What are some tips for working in an animal shelter? Managing new arrivals in an animal rescue or shelter is about getting as much prevention as possible for the money spent! We must assume they have had no vaccine; so we need to get their immunity up quickly. Our canine friends will need to be vaccinated for Parvo, Bordetella (Kennel Cough) and Distemper and our felines will need protection against Panleukopenia, Herpes and Calici.
We assume our new arrivals have internal and external parasites. Deworm for all internal and external parasites including ear mites. In two weeks we want to booster and re-visit the parasite prevention. Hopefully by then, they are at a good weight and ready to be placed in a new home.
Vaccination of Shelter Dogs and Cats
Day one is about getting immunity up as quickly as possible. In fact, in a disease outbreak, it is best to vaccinate before the addition breathes the air the rest of the cats and dogs breathe. Getting immunity up quickly is that important!
- Cats are tested immediately for FeLV (Feline Leukemia Virus) and FIV (Feline Immunodeficiency Virus) on arrival.
- Adult dogs over four months of age should be tested for Heartworm on arrival and vaccinated with a 5-way vaccine such as DAPPv. This vaccine prevents Canine Distemper, Adenovirus Type 1, Adenovirus Type 2, Parainfluenza and Parvovirus.
Flea Treatment in Animal Shelters
Fleas are our number one priority! We don’t want to introduce them into our holding area and have to get them back out!
- Spray or give the dogs and cats a bath with a shampoo that will kill fleas, ticks and lice on contact. Doing this will quickly kill adult fleas and ticks plus break the flea life cycle. Caution: Do not use alcohol base products on puppies or kittens under eight weeks of age. Also do not use dog flea treatments on cats.
- Topical flea treatment is needed if fleas are present and Advantage Multi® is most commonly used. Don’t hesitate to ask us about your options for fleas.
Intestinal Parasite Control in an Animal Shelter or Rescue
Stray cats and dogs can also be carrying a large volume of roundworms and we want to remove them without blocking intestine which can happen when killing large numbers at once. We prefer to kill them over three or four days so they can be passed without colic issues.
- I recommend Fenbendazole (Panacur®) as it gets five different parasites and kills over three days to avoid blocking the intestine and creating tummy upset. Veterinarians commonly use 25 mg per pound for dogs or cats and treat for three days in a row minimum.*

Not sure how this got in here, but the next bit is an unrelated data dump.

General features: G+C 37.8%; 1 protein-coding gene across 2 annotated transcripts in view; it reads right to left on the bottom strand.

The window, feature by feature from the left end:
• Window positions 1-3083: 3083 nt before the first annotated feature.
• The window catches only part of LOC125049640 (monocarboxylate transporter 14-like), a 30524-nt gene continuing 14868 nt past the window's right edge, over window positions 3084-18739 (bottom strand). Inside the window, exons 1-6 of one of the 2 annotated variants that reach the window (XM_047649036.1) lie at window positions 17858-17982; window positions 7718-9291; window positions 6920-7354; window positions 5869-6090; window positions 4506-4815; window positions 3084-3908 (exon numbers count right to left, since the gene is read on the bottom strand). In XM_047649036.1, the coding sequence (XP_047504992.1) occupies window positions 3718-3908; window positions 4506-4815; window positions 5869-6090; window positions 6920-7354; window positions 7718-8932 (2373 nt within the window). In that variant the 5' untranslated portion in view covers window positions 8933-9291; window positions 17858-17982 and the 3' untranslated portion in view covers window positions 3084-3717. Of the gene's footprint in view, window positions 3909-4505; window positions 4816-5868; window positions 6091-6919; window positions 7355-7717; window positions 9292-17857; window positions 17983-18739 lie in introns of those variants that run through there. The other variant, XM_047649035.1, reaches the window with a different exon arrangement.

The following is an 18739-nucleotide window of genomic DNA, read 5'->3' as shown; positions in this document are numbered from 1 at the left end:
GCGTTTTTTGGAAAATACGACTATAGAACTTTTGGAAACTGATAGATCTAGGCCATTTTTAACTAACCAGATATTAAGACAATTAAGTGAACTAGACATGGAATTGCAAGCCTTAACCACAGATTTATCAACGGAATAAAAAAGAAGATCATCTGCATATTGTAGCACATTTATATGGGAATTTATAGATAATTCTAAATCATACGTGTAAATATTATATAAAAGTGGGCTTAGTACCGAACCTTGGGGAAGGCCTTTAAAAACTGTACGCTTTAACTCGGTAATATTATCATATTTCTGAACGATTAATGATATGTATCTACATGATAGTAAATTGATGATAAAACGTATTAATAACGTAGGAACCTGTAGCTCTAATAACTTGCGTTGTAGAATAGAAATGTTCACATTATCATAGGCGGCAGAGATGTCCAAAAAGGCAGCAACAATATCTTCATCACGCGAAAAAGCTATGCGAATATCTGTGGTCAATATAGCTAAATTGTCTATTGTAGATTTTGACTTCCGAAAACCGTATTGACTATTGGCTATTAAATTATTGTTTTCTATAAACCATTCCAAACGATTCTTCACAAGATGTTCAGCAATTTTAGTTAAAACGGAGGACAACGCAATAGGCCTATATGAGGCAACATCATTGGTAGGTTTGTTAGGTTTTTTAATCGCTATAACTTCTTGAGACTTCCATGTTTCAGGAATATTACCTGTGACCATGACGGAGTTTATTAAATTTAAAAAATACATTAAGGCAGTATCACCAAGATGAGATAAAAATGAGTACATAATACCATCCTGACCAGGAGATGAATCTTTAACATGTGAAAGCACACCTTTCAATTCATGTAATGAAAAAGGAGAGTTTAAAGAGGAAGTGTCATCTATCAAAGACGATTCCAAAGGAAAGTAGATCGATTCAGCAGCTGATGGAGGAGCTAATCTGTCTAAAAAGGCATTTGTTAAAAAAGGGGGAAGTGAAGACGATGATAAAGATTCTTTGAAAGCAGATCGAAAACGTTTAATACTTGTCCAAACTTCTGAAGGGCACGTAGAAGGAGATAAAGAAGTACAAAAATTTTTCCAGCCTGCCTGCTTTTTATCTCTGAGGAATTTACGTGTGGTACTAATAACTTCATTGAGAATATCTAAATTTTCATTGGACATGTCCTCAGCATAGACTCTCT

- Pyrantel is a good dewormer but it only covers roundworms and hookworms. This is a good follow-up dewormer as it is one day only and inexpensive.
- If using Pyrantel alone, stack Praziquantel to get tapeworms. Do not use Praziquantel with pregnant animals.
- After three days, veterinarians have used Topical 0.5% Ivomec at 1 ml per 20 lb. *Do not use Ivomec with Collies, Shelties, cross-Collie breeds or herding or white-footed dogs.
- Ivomec will remove any external parasites including ear mites, mange, and lice plus remove any roundworms that may be lingering. Repeat this treatment in one week to get mite eggs that will hatch.
- If you rescue a Collie, Sheltie, herding or white-footed dog, Revolution® is a good choice for these breeds. Repeat in 14 days if you know you have mites.
- All cat and dog additions should have their ears cleaned on arrival. Vet Basics® General Ear Cleanser and Eradimite (not recommended for nursing puppies or kittens) is a good choice for topical treatment. Clean daily for three days especially if there is a lot of wax and debris in the ears as we want them cleared of issues when sent to their next home!
It’s all about getting them to their new home as soon as possible where they will be happy and hugged. Parasite free and virus free at the next veterinarian is important for PR and general health. That is your goal.
You also want to make their trip home as easy as possible. Cardboard Pet Carriers are a great way for the new family to easily transport a cat, kitten, small dog or puppy to their home. If you need help with putting together a puppy pack to send to the new home or finding the best and easiest to use microchips to make sure they don’t get lost again let us know.
Learn more about the Revival Shelter/Rescue Discount Program.
If you need help with running an animal shelter or rescue or would like to speak with a Revival Shelter Specialist, call us at 800.786.4751.
Updated by Revival Shelter Specialists.
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Written by: Donald Bramlage, DVM
Donald Bramlage, Doctor of Veterinary Medicine, practiced veterinary medicine for 30+ years and is known for his work in managing parvovirus. He received his Doctor of Veterinary Medicine from Kansas State University in 1985. He served as Revival’s Director of Veterinary Services from 2011 until his retirement in 2019.